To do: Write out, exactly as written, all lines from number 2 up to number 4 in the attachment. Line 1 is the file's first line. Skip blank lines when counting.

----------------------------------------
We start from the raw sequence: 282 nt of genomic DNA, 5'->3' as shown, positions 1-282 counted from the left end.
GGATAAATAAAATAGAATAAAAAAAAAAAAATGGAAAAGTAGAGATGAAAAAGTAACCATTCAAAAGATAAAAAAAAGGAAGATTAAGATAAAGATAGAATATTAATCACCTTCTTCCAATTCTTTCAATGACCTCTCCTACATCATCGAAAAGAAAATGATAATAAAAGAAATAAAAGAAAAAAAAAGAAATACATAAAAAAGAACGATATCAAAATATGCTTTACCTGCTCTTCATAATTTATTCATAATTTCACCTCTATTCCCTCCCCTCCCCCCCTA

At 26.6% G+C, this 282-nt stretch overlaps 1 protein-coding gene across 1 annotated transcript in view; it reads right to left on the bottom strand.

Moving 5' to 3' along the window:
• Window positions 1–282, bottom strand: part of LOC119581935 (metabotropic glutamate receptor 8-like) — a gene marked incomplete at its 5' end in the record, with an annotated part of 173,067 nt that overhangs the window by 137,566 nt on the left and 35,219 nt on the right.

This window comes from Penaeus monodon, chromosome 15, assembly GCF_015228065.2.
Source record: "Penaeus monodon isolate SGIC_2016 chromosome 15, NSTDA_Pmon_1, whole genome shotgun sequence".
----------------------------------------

GGATAAATAAAATAGAATAAAAAAAAAAAAATGGAAAAGTAGAGATGAAAAAGTAACCATTCAAAAGATAAAAAAAAGGAAGATTAAGATAAAGATAGAATATTAATCACCTTCTTCCAATTCTTTCAATGACCTCTCCTACATCATCGAAAAGAAAATGATAATAAAAGAAATAAAAGAAAAAAAAAGAAATACATAAAAAAGAACGATATCAAAATATGCTTTACCTGCTCTTCATAATTTATTCATAATTTCACCTCTATTCCCTCCCCTCCCCCCCTA

At 26.6% G+C, this 282-nt stretch overlaps 1 protein-coding gene across 1 annotated transcript in view; it reads right to left on the bottom strand.

Moving 5' to 3' along the window: